Ever since I first moved a turtle around the screen with Logo at an OMSI science class, I've been fascinated by technology. From Logo to BASIC to Pascal to Object-Oriented Pascal (yep, Brown used to use OOP as it's entry-level class CS15 programming language!), I've enjoyed watching computers evolve from frustrating devices with non-intuitive interfaces that managed to crash JUST before you hit Ctrl-S to the connected communication tools they are today. As an aside, this love of technology greatly disappointed my mother, who wanted all her boys to be writers -- I'm sad to say that all three of us have disappointed her at this point (although I'm sure she's holding out hope that there is still time for Eli to see the light!). Over the past few years, however, from a user standpoint it felt like the evolution has slowed down a bit. Who hasn't bought a new computer -- loaded with a fast CPU, tons of memory, big hard drive -- and booted Word ... and waited. And waited. Computers don't seem much faster today than they did a few years ago, despite sporting user interfaces that haven't changed much since the mid-90s. One of the great things about working at Elemental is that the platform we are developing for, the GPU, has the potential to change all that. The massive parallelism -- hundreds of processors -- in the architecture redefines what is possible for desktop and notebook computers. We think our Badaboom Media Converter is one great example of next-generation apps powered by the GPU, which will make it much easier for consumers to format their media. The RapiHD Accelerator for Adobe Premiere Pro CS4 will be similarly disruptive for video editing workflows. Another great example is the Piclens GPU-powered image viewing technology from the folks at Cooliris. After seeing image galleries rendered with Piclens, you won't ever want to browse a directory structure again. The hardware side of the GPU world is equally dynamic these days. While NVIDIA has been leading the charge in visual computing for several years now, AMD and Intel are showing renewed interest in the category. Last week there were several announcements from these two heavyweights:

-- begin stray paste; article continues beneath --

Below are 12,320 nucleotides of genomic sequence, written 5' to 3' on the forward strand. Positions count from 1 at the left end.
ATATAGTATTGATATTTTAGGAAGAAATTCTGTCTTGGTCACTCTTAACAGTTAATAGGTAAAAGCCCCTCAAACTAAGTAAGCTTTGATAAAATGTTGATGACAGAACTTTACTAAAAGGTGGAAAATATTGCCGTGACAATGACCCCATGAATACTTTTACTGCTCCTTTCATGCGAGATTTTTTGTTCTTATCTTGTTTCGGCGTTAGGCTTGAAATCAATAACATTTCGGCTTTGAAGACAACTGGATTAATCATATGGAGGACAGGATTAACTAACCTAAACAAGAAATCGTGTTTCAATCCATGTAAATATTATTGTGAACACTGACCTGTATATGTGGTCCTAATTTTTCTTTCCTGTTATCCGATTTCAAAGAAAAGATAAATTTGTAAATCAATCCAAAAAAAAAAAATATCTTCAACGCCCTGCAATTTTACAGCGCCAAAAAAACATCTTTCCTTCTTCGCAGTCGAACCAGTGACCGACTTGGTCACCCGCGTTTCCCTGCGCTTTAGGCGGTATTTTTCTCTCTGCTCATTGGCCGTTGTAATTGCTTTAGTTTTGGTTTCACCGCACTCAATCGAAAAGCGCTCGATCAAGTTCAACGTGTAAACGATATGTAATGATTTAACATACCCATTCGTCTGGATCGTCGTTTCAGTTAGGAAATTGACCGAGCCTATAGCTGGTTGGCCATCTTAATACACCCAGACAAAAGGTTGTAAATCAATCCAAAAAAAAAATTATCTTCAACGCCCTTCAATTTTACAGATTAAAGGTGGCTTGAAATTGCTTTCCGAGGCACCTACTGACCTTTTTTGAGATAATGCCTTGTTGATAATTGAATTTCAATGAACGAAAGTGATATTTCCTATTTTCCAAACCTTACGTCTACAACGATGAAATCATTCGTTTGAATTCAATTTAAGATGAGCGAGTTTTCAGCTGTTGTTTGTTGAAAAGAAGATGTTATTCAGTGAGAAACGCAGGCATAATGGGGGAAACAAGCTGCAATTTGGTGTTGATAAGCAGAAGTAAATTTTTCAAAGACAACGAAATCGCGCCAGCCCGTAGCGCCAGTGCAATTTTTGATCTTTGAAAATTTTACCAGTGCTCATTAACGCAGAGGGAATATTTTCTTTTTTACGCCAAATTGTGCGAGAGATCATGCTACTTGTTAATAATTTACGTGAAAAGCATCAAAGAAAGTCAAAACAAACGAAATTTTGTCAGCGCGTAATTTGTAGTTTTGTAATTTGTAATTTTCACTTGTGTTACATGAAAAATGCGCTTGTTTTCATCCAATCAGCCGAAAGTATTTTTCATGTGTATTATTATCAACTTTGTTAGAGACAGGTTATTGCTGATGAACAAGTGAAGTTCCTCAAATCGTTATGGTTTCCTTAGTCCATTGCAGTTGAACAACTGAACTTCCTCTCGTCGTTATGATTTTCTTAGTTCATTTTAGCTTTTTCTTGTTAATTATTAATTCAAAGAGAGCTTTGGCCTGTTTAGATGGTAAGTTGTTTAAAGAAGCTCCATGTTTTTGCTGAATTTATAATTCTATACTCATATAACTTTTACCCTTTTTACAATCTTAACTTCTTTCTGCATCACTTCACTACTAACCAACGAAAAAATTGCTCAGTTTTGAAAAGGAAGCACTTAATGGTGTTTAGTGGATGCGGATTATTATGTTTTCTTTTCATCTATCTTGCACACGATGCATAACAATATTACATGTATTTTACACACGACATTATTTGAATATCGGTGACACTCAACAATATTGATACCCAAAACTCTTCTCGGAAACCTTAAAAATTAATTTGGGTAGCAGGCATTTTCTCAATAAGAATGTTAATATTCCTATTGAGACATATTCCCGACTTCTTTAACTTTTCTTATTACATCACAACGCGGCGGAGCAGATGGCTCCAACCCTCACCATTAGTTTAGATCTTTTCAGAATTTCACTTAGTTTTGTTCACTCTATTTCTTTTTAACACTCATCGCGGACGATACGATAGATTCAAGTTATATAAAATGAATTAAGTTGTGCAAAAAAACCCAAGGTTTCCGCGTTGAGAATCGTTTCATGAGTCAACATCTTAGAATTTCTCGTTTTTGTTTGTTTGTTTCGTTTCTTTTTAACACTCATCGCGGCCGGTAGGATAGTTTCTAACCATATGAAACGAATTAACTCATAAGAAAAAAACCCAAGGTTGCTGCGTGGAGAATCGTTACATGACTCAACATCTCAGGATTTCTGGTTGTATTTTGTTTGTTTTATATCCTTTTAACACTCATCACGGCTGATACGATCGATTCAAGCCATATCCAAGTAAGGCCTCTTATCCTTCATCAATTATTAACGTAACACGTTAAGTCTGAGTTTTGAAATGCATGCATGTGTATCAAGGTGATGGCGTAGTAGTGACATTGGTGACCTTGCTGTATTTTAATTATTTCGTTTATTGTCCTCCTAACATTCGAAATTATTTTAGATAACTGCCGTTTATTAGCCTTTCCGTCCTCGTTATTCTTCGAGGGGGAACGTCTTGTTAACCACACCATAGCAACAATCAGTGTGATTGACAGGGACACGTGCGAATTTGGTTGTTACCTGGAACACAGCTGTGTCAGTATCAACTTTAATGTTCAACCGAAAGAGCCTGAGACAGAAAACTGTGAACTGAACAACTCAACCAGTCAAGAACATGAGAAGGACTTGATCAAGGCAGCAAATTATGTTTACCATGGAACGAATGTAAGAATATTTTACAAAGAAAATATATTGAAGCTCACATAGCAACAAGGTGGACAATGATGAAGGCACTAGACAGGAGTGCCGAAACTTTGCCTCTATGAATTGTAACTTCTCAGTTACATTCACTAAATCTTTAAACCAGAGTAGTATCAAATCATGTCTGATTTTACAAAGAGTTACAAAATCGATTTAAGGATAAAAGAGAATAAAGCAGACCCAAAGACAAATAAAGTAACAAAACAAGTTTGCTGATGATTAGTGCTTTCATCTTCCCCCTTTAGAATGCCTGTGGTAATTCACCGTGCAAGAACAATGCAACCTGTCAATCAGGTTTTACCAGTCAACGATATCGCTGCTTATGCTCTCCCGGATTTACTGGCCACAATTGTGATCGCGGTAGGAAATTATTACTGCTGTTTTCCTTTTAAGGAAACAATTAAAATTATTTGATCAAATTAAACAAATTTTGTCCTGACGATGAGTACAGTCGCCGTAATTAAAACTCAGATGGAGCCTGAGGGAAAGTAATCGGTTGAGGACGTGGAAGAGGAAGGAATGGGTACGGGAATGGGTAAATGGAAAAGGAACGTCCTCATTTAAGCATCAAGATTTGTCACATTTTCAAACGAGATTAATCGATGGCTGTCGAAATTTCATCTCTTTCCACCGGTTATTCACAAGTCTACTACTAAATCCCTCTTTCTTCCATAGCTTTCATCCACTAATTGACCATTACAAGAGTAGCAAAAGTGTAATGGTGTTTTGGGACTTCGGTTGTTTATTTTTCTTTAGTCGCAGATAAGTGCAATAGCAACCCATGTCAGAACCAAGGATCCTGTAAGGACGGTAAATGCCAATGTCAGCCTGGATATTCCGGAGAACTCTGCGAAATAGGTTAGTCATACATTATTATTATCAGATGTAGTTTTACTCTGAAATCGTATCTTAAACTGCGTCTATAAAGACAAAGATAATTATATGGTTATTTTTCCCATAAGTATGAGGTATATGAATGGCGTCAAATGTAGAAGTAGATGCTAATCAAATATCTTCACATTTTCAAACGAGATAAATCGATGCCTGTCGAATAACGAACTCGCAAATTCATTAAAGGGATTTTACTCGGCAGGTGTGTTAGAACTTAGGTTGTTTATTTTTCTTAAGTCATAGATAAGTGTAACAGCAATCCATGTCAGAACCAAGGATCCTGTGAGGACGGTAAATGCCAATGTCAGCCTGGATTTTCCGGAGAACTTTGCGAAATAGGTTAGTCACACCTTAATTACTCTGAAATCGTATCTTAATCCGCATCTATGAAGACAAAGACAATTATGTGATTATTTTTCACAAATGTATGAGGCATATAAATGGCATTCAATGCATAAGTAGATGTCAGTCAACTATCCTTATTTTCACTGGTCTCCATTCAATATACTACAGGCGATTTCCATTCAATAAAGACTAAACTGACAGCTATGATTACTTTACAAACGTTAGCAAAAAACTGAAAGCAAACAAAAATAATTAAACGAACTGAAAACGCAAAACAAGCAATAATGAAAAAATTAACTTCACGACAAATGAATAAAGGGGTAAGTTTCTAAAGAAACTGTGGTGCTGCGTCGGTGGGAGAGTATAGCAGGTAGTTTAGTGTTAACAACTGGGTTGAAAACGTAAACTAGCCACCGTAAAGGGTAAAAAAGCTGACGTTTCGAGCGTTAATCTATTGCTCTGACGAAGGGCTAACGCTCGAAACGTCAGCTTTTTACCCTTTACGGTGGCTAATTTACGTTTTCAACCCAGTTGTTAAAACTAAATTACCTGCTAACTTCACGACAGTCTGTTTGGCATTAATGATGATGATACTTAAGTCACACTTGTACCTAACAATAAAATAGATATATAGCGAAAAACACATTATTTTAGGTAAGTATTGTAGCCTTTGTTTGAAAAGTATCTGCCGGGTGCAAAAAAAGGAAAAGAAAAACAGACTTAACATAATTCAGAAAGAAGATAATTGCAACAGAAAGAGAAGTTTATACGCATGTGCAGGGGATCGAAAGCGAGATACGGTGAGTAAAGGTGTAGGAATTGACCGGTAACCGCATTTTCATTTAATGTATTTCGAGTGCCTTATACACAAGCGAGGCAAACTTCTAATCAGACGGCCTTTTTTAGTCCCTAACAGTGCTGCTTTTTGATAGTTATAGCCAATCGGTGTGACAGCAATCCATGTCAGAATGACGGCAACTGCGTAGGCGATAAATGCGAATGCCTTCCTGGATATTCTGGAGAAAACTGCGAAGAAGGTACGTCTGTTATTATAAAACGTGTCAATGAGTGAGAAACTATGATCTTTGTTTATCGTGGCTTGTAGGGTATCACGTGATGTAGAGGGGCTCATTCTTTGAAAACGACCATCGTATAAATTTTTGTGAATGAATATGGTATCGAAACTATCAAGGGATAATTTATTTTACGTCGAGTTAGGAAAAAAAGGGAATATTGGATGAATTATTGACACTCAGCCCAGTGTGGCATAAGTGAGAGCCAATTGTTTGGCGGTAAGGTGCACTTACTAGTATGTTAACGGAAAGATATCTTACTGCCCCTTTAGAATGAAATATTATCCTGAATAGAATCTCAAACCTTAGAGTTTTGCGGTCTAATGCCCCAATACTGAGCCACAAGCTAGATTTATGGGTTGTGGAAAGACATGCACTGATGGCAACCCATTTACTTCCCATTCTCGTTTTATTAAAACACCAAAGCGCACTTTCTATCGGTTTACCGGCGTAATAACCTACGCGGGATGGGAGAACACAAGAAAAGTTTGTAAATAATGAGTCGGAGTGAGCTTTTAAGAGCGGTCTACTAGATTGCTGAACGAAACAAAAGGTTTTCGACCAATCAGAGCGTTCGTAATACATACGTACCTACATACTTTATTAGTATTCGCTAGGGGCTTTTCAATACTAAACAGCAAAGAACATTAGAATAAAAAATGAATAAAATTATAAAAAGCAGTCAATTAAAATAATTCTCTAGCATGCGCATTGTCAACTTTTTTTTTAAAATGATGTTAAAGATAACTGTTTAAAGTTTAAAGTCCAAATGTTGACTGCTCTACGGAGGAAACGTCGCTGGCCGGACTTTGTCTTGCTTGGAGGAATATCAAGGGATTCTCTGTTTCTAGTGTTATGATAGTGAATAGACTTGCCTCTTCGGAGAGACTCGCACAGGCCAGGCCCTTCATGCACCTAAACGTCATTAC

• Intel announced additional technical details on the Larrabee architecture. They also presented an overview of the chip at this week's SIGGRAPH show in Los Angeles. Larrabee will be a many-core x86-based GPU, with a radically different architecture than current GPUs from NVIDIA and AMD/ATI. Although Larrabee won't be available until 2009, these tantalizing early morsels are exciting to see from the CPU king.
  • AMD released it's next generation GPU, the R770. With 800 stream processors, this chip has 956M transistors on it -- and with the 4870 x2 card, there are two of these chips on one card! While this appears to be a very competitive card for gamers, until OpenCL is more widely available it will be difficult to take advantage of this line of cards for general-purpose GPU (GPGPU) programming. For an in-depth look at the latest AMD GPUs, take a look at the thorough reviews on Anandtech.

As should be clear by now, it's a very exciting time to be a player in the visual computing ecosystem. There is tremendous competion driving architectural innovation and reasonable pricing. The computational horsepower available is enabling killer new software applications. GPU-based computing is a disruptive technology that has the potential to redefine the user experience for all of us!